Difference between Leopard and Cheetah


At a glance one could easily mistake a leopard for a cheetah, but if you take a closer look at them you'll see they are actually quite different.
Here are some of the main physical differences between the two animals:


A very large, muscular predator, weighing 100kg and even more.
The leopard is a far more powerful animal compared to the cheetah.
The spots of the leopard are rosette in shape, covering the whole body as well as the face.
They have white eye-linings at the bottom of the eyes. The white colour assists its vision at night by amplifying light which is reflected off objects around it, into the eyes.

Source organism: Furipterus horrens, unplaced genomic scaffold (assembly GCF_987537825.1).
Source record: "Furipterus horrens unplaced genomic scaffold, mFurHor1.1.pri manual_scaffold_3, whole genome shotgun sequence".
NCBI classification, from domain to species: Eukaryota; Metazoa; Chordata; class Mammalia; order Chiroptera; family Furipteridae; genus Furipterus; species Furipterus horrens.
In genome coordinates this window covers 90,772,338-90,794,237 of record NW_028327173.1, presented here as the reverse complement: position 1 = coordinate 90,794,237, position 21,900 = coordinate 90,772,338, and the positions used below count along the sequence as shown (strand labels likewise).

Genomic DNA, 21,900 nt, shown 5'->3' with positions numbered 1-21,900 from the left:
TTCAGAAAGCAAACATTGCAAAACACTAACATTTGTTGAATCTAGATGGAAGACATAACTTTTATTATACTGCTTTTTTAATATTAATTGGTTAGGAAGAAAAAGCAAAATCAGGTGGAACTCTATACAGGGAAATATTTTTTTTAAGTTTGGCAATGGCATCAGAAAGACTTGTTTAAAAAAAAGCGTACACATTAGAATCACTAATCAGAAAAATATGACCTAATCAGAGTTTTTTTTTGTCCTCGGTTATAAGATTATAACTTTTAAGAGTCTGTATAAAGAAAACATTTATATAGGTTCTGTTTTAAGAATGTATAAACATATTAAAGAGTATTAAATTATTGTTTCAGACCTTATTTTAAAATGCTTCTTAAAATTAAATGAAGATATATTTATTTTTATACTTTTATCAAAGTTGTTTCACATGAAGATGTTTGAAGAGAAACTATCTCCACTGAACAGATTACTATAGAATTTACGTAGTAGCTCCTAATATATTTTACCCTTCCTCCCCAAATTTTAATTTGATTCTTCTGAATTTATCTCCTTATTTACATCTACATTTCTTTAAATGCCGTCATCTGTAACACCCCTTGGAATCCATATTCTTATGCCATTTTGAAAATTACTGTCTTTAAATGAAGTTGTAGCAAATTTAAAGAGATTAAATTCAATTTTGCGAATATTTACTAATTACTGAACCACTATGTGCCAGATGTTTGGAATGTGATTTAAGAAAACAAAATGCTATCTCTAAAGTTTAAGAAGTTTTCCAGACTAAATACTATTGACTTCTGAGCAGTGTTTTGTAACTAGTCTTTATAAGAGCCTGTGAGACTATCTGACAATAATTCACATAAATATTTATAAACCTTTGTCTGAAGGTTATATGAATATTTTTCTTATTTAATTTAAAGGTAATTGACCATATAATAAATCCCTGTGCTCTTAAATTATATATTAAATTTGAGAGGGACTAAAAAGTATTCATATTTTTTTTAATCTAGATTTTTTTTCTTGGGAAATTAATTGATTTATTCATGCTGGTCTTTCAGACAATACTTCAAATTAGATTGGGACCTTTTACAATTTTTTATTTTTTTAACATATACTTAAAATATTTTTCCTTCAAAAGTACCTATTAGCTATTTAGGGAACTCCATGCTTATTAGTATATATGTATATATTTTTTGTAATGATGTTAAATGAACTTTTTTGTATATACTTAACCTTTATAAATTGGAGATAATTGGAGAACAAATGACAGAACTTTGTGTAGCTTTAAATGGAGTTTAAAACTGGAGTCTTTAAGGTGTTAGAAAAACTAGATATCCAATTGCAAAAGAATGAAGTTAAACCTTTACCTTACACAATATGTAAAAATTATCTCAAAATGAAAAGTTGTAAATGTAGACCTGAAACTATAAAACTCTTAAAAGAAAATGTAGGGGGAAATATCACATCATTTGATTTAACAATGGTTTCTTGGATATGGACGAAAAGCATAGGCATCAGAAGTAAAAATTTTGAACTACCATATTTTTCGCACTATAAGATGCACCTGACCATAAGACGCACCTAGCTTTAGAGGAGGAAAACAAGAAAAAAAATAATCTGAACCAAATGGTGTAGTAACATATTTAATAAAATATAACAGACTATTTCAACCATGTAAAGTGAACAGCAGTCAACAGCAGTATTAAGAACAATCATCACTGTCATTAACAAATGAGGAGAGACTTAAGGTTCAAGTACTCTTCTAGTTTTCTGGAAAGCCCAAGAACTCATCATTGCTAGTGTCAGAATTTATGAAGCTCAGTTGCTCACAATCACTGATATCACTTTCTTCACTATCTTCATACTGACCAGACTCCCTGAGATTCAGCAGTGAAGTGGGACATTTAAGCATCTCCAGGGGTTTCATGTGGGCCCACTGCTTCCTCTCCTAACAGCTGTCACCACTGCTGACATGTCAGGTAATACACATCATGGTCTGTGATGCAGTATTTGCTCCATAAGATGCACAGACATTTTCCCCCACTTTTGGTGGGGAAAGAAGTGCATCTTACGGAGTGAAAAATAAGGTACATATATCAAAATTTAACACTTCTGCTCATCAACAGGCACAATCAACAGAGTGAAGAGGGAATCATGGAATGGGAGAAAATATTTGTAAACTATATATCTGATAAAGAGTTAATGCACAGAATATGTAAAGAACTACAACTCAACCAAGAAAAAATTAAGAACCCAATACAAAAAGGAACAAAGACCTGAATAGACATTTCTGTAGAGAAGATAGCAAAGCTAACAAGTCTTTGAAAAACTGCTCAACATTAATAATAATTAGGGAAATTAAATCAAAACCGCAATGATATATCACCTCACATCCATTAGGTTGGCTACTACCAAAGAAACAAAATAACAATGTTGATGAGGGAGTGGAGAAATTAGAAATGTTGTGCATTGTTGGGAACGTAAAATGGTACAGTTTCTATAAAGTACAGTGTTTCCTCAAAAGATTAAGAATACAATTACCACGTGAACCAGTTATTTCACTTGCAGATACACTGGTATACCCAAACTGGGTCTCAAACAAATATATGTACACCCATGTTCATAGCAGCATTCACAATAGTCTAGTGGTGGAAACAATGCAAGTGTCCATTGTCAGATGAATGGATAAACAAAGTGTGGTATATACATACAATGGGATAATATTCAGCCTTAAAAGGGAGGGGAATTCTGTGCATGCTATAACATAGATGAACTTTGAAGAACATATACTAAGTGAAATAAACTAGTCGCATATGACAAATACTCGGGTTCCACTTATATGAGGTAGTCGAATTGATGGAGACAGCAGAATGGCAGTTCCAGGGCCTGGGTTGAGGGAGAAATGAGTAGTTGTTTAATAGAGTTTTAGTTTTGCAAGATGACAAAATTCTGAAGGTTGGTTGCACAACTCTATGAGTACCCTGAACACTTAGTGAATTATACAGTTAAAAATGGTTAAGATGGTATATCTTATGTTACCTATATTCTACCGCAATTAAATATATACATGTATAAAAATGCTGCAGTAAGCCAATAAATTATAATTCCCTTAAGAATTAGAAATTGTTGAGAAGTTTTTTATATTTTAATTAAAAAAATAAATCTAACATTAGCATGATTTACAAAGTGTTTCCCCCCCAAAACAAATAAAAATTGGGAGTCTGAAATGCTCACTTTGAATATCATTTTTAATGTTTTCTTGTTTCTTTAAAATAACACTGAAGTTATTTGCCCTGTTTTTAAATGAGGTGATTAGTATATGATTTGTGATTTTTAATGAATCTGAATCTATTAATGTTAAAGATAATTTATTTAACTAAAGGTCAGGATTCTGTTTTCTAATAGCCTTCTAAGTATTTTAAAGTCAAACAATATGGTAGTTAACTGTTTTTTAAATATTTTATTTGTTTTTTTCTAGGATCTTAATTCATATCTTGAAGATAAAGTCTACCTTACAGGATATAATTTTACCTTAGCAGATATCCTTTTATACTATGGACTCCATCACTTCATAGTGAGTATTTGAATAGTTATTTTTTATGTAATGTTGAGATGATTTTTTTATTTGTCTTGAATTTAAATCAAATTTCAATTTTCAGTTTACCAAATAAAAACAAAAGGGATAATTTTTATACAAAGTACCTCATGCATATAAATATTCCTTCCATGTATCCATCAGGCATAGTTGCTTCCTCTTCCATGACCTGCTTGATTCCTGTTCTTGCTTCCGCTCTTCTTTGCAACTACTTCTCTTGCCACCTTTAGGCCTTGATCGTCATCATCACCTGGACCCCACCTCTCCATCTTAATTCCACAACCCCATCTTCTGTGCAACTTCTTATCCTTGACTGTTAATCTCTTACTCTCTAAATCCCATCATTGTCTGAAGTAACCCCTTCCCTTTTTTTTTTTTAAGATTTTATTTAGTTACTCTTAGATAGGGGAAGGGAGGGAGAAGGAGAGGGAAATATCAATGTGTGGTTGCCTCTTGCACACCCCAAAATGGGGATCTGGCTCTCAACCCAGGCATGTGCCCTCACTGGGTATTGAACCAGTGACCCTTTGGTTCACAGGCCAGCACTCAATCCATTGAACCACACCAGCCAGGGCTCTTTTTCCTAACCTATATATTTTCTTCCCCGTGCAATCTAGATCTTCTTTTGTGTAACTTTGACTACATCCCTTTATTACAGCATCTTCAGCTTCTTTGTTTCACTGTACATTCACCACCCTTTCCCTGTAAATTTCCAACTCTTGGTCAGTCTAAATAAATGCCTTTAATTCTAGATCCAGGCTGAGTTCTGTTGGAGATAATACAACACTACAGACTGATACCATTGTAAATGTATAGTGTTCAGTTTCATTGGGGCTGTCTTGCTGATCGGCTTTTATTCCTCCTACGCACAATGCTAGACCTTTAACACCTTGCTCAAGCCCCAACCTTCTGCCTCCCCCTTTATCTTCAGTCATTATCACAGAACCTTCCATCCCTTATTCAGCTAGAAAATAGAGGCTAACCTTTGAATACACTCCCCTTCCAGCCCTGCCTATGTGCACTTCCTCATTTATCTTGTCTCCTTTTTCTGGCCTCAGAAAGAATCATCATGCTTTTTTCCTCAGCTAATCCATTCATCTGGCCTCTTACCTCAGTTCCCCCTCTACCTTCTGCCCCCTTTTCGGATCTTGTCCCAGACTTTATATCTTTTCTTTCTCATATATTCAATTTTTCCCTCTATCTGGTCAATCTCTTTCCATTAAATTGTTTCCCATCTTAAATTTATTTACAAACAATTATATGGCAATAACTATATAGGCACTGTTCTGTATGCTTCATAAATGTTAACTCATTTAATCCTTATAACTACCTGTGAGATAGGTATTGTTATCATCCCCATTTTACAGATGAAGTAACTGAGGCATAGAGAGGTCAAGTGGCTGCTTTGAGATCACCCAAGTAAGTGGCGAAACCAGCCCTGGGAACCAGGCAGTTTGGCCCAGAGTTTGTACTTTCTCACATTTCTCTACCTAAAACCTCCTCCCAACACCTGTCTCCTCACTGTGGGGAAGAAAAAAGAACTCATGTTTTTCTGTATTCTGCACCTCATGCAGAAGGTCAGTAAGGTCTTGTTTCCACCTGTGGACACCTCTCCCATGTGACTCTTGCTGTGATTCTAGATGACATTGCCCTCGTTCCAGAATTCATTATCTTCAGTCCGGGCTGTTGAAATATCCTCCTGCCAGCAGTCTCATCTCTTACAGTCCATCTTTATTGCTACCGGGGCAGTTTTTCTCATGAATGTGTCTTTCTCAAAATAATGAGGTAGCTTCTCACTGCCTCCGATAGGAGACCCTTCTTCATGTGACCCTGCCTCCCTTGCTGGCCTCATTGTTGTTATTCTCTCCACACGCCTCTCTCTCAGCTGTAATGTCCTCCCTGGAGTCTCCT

Just like a "true cat," all of its claws are fully retractable.


They have a tall and slender build (very aerodynamic).
The head of a cheetah is quite small in relation to its body, when compared to leopard, making the cheetah more stream-lined.
Their nostrils are large in size to allow maximum oxygen in-take for their muscles, while running at high speeds.
Cheetah's tails are quite flat towards the end, acting as a rudder to balance it while running.
Instead of having rosette shaped spots, they have single large spots (like thumb prints), covering the whole body. The front of face has very few spots and is more a light brown colour.
Cheetah's have black "tear lines" which run from the eyes down to the sides of the mouth. They hunt mostly during the day, so the black "tear lines" help absorb light, to prevent a blinding effect from the bright sunlight.
The cheetah can only retract its dew claw. The dew claw is hooked onto an animal that it's hunting to try pull it down. The rest of the claws are non-retractable, just like dogs, giving the Cheetah better grip on the ground while running.